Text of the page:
The stock is up 330% since its 2008 low, but that's really nothing to write home about
In an article posted Friday on Seeking Alpha, Fortune.com contributor Andy Zaky takes aim at a phrase that has attached itself to Apple (AAPL) recently: "the darling of Wall Street." (Google it; you'll be surprised how often it pops up in the financial press.)
Apple is a darling, the thinking goes, because the stock has risen more than 330% from $80.49, the low it hit on Nov. 20, 2008, in the middle of the subprime mortgage crisis.
But as Zaky points out, Apple had no business trading for $80 a share in a quarter in which its earnings grew 155%. Moreover, that breakneck growth has hardly slowed. Over the past five quarters, Apple's EPS grew 86.0%, 74.6%, 67.5%, 75.2% and 92.2%, respectively.
Yet the stock has been going nowhere since October. It closed at $346.57 Thursday, up only 8.6% in seven months. The NASDAQ-100 (QQQ), by contrast, has rallied 18.22% over the same time period. Even the broader S&P 500 (SPY) has outperformed Apple, posting 16.2% gains since October.
Apple's price to earnings ratio -- the value of the stock as measured by Wall Street -- has actually been shrinking, as Zaky's chart shows. Is that how the Street rewards its "darling"?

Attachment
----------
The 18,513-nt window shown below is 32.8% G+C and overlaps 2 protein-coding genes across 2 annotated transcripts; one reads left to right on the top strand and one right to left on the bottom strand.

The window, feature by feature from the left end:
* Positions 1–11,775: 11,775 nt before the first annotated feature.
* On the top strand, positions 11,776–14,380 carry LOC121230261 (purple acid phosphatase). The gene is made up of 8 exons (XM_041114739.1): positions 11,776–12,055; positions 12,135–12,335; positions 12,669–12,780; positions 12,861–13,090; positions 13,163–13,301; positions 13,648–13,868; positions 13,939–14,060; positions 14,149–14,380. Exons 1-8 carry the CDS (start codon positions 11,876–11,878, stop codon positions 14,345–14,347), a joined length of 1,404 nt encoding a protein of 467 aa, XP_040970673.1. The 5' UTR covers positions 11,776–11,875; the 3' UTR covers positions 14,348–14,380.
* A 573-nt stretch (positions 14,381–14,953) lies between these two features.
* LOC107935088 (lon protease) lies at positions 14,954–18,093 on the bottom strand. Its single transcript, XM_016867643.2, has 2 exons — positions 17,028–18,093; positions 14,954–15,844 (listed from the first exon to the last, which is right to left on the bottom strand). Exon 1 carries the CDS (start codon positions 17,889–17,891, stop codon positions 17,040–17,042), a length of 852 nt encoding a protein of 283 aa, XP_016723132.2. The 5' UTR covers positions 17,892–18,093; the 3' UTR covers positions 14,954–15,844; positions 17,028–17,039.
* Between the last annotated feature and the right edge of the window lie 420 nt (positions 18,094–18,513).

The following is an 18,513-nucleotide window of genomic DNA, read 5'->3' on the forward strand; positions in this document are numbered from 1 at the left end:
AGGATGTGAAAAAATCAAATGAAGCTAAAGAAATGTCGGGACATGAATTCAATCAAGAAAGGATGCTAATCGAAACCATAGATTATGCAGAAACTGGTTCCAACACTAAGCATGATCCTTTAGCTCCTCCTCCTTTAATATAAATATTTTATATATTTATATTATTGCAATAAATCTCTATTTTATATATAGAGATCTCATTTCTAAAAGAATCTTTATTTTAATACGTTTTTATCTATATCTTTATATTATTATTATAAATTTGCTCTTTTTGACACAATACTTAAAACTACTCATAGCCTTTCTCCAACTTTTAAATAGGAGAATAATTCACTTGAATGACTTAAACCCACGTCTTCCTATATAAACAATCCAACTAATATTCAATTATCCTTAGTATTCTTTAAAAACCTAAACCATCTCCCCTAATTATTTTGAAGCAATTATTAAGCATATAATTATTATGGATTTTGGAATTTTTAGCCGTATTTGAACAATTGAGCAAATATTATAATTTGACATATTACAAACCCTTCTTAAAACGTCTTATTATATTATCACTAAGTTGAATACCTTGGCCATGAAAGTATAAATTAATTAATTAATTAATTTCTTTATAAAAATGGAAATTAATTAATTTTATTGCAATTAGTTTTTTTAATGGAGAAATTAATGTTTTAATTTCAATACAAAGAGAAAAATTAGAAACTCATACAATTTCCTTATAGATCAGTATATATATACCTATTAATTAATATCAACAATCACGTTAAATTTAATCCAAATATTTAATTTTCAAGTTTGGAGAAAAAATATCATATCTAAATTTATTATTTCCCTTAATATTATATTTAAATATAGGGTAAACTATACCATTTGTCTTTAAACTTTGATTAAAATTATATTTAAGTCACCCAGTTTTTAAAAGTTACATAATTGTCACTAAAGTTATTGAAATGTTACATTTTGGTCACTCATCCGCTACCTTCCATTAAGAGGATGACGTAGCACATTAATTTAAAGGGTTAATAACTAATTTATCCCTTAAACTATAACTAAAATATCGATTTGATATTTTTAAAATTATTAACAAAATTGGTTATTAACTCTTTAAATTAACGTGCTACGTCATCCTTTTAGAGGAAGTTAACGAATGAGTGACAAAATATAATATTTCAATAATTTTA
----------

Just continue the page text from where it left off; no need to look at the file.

" What's next?" he asks. "A janitor living in Manhattan is called rich because he received a 5% pay raise increasing his salary to $20,000 a year?"
Someone sold 6 million shares at $348.24 as Apple put the NASDAQ-100 rebalance behind it
Apple investors had been dreading Friday's close since early April, when NASDAQ announced that starting May 2, Apple's share of the NASDAQ-100, one of the world's most heavily traded stock indexes, would be reduced from 20.5% to 12.3%.
All 100 stocks in the index were to be affected by the so-called Special Rebalance, but none as much MOREPhilip Elmer-DeWitt - May 1, 2011 7:39 AM ET
Apple (AAPL) set a new all-time intraday high Thursday, hitting $320.18 shortly after 11:00 a.m. EDT, up $7.38 (2.4%) from Wednesday's close.
Apple closed at $318.27, up $5.47 for the day.
The stock's latest run-up seems driven more by the broader market than by any news out of the company -- although a rising tide tends to lift Apple's stock more than most these days. After a string of record-breaking quarters, Apple MOREPhilip Elmer-DeWitt - Nov 4, 2010 12:22 PM ET
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